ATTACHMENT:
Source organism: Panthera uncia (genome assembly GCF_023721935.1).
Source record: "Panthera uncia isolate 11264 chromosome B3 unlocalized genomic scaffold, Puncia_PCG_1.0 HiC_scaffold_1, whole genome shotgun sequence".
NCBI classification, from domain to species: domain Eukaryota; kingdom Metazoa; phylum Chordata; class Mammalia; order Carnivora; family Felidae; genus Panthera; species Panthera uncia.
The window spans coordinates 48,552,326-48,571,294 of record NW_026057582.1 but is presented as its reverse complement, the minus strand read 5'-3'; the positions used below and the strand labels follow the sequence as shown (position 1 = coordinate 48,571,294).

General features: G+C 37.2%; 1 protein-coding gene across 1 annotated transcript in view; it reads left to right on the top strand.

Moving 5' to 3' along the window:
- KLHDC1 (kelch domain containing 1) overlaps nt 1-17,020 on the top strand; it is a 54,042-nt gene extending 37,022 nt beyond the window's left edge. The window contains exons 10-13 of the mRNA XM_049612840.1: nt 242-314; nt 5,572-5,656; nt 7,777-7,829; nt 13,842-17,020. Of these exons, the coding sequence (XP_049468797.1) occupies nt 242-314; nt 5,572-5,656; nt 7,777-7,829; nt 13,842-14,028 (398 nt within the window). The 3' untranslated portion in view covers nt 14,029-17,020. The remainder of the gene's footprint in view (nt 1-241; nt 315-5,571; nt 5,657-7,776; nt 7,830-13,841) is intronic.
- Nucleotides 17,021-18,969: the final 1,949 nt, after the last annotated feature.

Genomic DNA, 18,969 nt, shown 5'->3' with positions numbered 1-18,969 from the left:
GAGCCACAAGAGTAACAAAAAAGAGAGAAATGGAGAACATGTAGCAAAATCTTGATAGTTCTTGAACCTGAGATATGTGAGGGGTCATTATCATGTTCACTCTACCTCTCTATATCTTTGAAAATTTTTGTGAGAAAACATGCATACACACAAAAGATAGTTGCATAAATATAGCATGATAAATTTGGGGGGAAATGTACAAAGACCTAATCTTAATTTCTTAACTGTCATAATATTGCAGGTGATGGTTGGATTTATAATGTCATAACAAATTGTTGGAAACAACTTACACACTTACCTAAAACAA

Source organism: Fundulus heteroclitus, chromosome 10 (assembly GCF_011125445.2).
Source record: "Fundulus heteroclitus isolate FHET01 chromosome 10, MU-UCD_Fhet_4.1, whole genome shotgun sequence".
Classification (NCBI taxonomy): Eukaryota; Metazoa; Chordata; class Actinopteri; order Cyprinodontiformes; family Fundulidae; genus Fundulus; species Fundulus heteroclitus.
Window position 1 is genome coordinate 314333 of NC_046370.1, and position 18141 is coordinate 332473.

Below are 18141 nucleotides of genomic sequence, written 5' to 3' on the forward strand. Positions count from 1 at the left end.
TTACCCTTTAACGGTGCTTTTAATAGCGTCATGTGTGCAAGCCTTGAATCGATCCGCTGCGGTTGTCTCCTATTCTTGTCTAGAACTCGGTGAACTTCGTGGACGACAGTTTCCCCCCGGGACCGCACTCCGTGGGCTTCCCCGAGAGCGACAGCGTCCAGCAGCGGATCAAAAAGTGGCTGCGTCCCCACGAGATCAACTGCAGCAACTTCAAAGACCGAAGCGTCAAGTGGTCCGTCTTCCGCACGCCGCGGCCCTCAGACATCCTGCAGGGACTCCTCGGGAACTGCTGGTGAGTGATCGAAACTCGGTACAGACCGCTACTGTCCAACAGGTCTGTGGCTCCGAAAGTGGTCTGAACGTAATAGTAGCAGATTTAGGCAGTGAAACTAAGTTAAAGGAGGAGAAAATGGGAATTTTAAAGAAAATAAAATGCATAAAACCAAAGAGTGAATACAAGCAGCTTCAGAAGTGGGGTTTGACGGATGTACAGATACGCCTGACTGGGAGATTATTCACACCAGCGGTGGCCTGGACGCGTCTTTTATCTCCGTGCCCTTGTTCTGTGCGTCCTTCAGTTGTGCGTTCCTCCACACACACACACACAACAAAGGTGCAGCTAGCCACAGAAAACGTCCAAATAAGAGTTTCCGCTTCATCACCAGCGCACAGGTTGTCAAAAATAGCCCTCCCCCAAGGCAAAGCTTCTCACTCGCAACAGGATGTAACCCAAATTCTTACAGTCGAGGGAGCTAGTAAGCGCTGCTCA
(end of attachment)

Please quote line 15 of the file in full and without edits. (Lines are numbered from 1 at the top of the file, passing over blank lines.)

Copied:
Below are 18141 nucleotides of genomic sequence, written 5' to 3' on the forward strand. Positions count from 1 at the left end.